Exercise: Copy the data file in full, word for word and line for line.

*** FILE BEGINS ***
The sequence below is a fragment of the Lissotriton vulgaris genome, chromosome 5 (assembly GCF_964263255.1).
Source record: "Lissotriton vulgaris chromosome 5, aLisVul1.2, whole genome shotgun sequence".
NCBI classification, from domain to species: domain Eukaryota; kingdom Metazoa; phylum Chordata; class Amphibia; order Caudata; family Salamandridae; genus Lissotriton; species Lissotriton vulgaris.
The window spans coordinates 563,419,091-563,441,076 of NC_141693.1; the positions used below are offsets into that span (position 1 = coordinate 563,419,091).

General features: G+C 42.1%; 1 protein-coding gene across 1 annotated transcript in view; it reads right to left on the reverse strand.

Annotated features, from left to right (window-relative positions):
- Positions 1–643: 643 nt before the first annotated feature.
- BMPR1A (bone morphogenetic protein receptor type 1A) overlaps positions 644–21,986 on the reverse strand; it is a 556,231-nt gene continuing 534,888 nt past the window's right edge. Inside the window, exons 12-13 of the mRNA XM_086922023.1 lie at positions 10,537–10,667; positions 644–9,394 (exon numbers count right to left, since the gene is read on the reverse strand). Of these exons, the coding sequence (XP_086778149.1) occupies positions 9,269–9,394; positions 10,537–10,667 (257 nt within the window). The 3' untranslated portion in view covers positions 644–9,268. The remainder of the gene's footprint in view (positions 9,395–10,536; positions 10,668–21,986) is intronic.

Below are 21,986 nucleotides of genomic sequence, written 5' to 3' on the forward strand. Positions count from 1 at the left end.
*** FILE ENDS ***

The sequence below is a fragment of the Lissotriton vulgaris genome, chromosome 5 (assembly GCF_964263255.1).
Source record: "Lissotriton vulgaris chromosome 5, aLisVul1.2, whole genome shotgun sequence".
NCBI classification, from domain to species: domain Eukaryota; kingdom Metazoa; phylum Chordata; class Amphibia; order Caudata; family Salamandridae; genus Lissotriton; species Lissotriton vulgaris.
The window spans coordinates 563,419,091-563,441,076 of NC_141693.1; the positions used below are offsets into that span (position 1 = coordinate 563,419,091).

General features: G+C 42.1%; 1 protein-coding gene across 1 annotated transcript in view; it reads right to left on the reverse strand.

Annotated features, from left to right (window-relative positions):
- Positions 1–643: 643 nt before the first annotated feature.
- BMPR1A (bone morphogenetic protein receptor type 1A) overlaps positions 644–21,986 on the reverse strand; it is a 556,231-nt gene continuing 534,888 nt past the window's right edge. Inside the window, exons 12-13 of the mRNA XM_086922023.1 lie at positions 10,537–10,667; positions 644–9,394 (exon numbers count right to left, since the gene is read on the reverse strand). Of these exons, the coding sequence (XP_086778149.1) occupies positions 9,269–9,394; positions 10,537–10,667 (257 nt within the window). The 3' untranslated portion in view covers positions 644–9,268. The remainder of the gene's footprint in view (positions 9,395–10,536; positions 10,668–21,986) is intronic.

Below are 21,986 nucleotides of genomic sequence, written 5' to 3' on the forward strand. Positions count from 1 at the left end.